But shares in companies which produce low-carbon fossil fuel alternatives, such as wind, solar and nuclear, are up less than 1 percent as of June 5, far under-performing a 7 percent rise in wider stocks so far this year.
"As the recipient of the largest share of climate stimulus funds, energy efficiency...
posted the strongest sector return, up 16 percent year to date," said the report.
Environmental campaigners, think tanks and analysts have urged governments to spend more of an estimated $3 trillion global economic stimulus on efforts to cut carbon emissions and diversify energy supplies, to avoid worse, future crises.
Pledged climate spend has now reached about $346 billion, estimates HSBC, and over half of that on "energy efficiency and energy management" technologies such as improving building efficiency, promoting low-carbon cars and building smart grids.
Far less has been spent on low-carbon, renewable energy. Improving energy efficiency is seen an obvious way to tackle twin global concerns of climate change and energy security.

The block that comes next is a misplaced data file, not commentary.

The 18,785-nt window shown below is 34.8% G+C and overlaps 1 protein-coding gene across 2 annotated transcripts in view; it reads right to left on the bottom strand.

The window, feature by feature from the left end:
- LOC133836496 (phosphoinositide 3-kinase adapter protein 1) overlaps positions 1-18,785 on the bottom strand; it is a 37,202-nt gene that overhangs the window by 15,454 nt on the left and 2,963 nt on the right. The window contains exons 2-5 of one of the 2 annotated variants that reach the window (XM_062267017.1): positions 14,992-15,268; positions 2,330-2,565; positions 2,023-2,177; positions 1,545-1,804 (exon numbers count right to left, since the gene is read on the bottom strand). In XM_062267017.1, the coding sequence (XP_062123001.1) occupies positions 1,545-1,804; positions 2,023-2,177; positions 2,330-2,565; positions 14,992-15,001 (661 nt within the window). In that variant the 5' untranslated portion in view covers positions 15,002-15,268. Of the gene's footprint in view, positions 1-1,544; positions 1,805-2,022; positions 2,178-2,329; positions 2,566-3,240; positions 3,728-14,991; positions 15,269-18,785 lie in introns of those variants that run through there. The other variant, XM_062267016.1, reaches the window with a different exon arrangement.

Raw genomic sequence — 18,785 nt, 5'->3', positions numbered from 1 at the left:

Several countries have introduced recent "retrofitting" schemes to boost the efficiency of housing stock, to cut energy bills and create jobs.
HSBC tracks some 377 large companies worldwide which get 10 percent or more of their business from activities to curb climate change such as energy efficiency, nuclear, wind or solar power, waste management and carbon trading.
That wider index of climate stocks is up just over 4 percent this year.
Over the longer term, the index is down 44 percent from a peak in 2007, a slightly bigger drop than the MSCI index of global stocks over the same period. But the climate index has out-performed wider global equities since 2004, the HSBC report said.